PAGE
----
Veteran lawmaker goes it alone with compromise budget proposal

Rep. Bob Freeman (D-Northampton), a nearly 30-year veteran of the Pennsylvania General Assembly and current Democratic Chairman of the House Local Government Committee, went rogue Wednesday by offering what he feels is a “win-win” piecemeal budget compromise.

“I think it is clear from where we are in the budget impasse today that we have already exhausted every other conceivable option,” he said during a Wednesday morning news conference releasing his proposal. “It’s time to do the right thing.”

Rep. Freeman also made it clear that his proposal does not yet represent the views of any one caucus or the administration, saying the plan is of his own creation.

In more detail, the proposal put forward by Rep. Freeman requires five pieces of legislation all of which he said are needed and should be implemented in a particular order so as to ensure true compromise.

Wednesday, October 21, 2015/Author: Jason Gottesman
Categories: News and Views
Capitol Quick Hits for 10.20.15

Capitol Quick Hits for 10.20.15

Here are the highlights from news conferences, rallies, and advocacy days held in the Capitol today: 

  • Citizen activist Gene Stilp, and an inflatable pink pig, held a rally in the Main Capitol Rotunda calling on the Senate and Gov. Wolf to take steps to remove embattled Attorney General Kathleen Kane from office. Stilp called on the Senate to exercise a little-known Constitutional provision that allows it to call, after a hearing, for the removal of a state official by a two-third vote.
  • A group of legislators, led by Rep. Kristin Philips-Hill (R-York) and Rep. Jim Christiana (R-Beaver), this morning announced the introduction of HB 1649, legislation intended to eliminate the practice of “ghost teaching.” Rep. Philips-Hill explained a loophole in current law allows public school teachers to take leave from the classroom and work fulltime for a teachers’ union while continuing to accrue salary, pension, and seniority.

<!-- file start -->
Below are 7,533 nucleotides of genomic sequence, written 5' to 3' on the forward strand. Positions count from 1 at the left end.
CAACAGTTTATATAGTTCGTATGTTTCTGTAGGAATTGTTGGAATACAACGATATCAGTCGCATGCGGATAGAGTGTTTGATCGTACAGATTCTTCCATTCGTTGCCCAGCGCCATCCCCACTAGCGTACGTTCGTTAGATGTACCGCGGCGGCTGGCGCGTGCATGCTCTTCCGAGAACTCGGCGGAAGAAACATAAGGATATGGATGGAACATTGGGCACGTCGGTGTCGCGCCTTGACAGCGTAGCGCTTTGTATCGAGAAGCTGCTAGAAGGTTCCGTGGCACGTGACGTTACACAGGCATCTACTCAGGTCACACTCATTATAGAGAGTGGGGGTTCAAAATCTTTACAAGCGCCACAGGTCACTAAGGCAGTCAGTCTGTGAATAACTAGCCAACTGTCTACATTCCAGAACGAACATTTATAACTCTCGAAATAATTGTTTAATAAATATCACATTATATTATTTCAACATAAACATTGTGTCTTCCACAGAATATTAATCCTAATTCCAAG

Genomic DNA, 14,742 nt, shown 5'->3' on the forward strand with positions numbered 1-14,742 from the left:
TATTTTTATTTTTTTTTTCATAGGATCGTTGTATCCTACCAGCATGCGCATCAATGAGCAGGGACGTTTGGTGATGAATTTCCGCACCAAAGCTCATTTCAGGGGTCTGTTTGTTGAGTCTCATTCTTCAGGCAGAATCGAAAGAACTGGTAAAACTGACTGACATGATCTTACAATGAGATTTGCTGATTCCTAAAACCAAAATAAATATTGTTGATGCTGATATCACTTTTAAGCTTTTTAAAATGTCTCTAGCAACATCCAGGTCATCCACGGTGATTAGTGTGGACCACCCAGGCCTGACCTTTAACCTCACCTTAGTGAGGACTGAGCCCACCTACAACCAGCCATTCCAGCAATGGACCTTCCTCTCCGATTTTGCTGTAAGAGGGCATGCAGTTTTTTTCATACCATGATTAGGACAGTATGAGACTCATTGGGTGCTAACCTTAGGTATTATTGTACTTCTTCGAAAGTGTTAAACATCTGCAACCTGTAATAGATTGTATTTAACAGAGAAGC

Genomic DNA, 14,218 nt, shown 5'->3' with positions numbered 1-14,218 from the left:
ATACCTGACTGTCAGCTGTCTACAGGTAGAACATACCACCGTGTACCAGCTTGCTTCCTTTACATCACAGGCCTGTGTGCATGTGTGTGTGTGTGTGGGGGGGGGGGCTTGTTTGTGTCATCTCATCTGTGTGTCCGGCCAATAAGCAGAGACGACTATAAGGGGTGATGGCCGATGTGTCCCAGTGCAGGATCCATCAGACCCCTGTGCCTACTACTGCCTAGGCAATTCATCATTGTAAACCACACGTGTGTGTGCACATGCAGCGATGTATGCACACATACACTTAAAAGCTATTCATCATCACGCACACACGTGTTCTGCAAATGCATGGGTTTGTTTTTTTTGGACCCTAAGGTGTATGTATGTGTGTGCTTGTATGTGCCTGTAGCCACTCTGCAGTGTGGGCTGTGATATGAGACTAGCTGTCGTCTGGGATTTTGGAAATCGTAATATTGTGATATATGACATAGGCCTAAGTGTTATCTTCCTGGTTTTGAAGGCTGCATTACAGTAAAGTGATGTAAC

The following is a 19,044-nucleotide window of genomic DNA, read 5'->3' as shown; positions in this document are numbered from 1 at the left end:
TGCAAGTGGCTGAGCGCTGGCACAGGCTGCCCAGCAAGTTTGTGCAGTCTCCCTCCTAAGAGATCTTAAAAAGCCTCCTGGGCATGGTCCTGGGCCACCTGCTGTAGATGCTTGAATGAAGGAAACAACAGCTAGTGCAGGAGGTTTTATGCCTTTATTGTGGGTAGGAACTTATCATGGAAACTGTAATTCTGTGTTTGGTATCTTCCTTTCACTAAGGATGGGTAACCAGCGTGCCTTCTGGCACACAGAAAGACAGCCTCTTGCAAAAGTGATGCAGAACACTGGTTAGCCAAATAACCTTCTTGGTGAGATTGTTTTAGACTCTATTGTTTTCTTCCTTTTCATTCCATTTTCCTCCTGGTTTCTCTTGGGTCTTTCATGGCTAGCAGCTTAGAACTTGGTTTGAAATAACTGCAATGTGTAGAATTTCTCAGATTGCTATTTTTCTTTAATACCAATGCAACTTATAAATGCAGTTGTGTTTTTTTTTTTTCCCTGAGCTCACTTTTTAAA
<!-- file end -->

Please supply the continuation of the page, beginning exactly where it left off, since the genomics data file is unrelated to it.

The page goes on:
• Sen. Rob Teplitz (D-Dauphin) was joined by the Capital Region Partnership for Career Development in the Capitol Main Rotunda to highlight the critical need to prepare students for life beyond high school graduation. Sen. Teplitz also introduce a resolution designating Oct. 20, 2015 “Pennsylvania Career Development Day.” 

Tuesday, October 20, 2015/Author: Alanna Koll
Categories: Event Central
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PA takes first step in changing how appellate judges are selected

PA takes first step in changing how appellate judges are selected

Not without controversy, a constitutional amendment that would change how Pennsylvania’s appellate judges are selected took its first step Tuesday by clearing the House Judiciary Committee by a 16-11 vote.

House Bill 1336 by Rep. Bryan Cutler (R-Lancaster) would create a merit selection system for members of Pennsylvania’s intermediate courts and supreme court, allowing a commission of 13 members appointed by the governor and members of the legislature to make recommendations to the governor as to who should become appellate judges when vacancies arise.

Under the bill, the commission would send three names to the governor, who would pick one to be confirmed by a majority of the Senate.

Rep. Cutler introduced similar legislation last session that was ultimately pulled from the committee’s agenda before it could be brought up for a vote.

Tuesday, October 20, 2015/Author: Jason Gottesman
Categories: News and Views
VIDEO: Frankel bills to address physician gag order in Act 13

VIDEO: Frankel bills to address physician gag order in Act 13

Rep. Dan Frankel (D-Allegheny), along with Rep, Steve Santarsiero (D-Bucks) and PennEnvironment held a press conference Tuesday morning to release the PennEnivronment report "Dangerous and Close," showing that fracking is encroaching on vulnerable citizens in school and childcare facilities. Rep. Frankel also introduced two pieces of legislation that he said would address public health concerns, specifically regarding the physician gag order of Act 13. 

Tuesday, October 20, 2015/Author: Alanna Koll
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Rank-and-file Republicans challenge Gov. Wolf on “agreed-to” budget lines

Rank-and-file Republicans challenge Gov. Wolf on “agreed-to” budget lines

Saying they are offering a “lifeline” to social service organizations and public schools, Representatives Steve Bloom (R-Cumberland) and Dan Moul (R-Adams) announced today they are introducing as separate bills the 274 budget line-items they say Republicans and the administration agreed to, but were vetoed by the governor.

According to a news release from the two members, the 274 lines will be introduced in 12 separate appropriations bills.

The legislators said Monday that the rationale for this tactic is clear: these organizations need the money and the legislative math is in their favor.

“Although, of course, we are still in the process of negotiating a budget with the governor, we don’t need to be doing it while holding our human service agencies, and school districts, and school children as hostages,” Rep. Bloom told reporters during a Monday morning press conference.

Monday, October 19, 2015/Author: Jason Gottesman
Categories: News and Views
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